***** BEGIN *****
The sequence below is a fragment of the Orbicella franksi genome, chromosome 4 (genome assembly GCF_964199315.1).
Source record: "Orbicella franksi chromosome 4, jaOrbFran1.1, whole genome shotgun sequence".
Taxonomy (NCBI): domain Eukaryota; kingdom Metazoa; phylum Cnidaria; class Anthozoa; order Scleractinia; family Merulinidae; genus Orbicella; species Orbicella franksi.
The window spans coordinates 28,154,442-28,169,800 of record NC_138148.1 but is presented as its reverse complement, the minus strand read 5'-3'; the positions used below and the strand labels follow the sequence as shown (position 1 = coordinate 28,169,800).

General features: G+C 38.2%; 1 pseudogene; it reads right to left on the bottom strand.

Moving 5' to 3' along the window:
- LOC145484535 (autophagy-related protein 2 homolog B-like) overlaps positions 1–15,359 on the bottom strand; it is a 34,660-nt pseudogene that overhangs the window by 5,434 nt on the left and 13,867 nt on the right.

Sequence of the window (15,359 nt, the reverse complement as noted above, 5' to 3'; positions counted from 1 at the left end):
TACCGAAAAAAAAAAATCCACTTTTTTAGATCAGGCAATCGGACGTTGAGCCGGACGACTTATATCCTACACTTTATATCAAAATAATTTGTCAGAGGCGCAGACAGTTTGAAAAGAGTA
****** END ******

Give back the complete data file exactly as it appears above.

The sequence below is a fragment of the Orbicella franksi genome, chromosome 4 (genome assembly GCF_964199315.1).
Source record: "Orbicella franksi chromosome 4, jaOrbFran1.1, whole genome shotgun sequence".
Taxonomy (NCBI): domain Eukaryota; kingdom Metazoa; phylum Cnidaria; class Anthozoa; order Scleractinia; family Merulinidae; genus Orbicella; species Orbicella franksi.
The window spans coordinates 28,154,442-28,169,800 of record NC_138148.1 but is presented as its reverse complement, the minus strand read 5'-3'; the positions used below and the strand labels follow the sequence as shown (position 1 = coordinate 28,169,800).

General features: G+C 38.2%; 1 pseudogene; it reads right to left on the bottom strand.

Moving 5' to 3' along the window:
- LOC145484535 (autophagy-related protein 2 homolog B-like) overlaps positions 1–15,359 on the bottom strand; it is a 34,660-nt pseudogene that overhangs the window by 5,434 nt on the left and 13,867 nt on the right.

Sequence of the window (15,359 nt, the reverse complement as noted above, 5' to 3'; positions counted from 1 at the left end):
TACCGAAAAAAAAAAATCCACTTTTTTAGATCAGGCAATCGGACGTTGAGCCGGACGACTTATATCCTACACTTTATATCAAAATAATTTGTCAGAGGCGCAGACAGTTTGAAAAGAGTA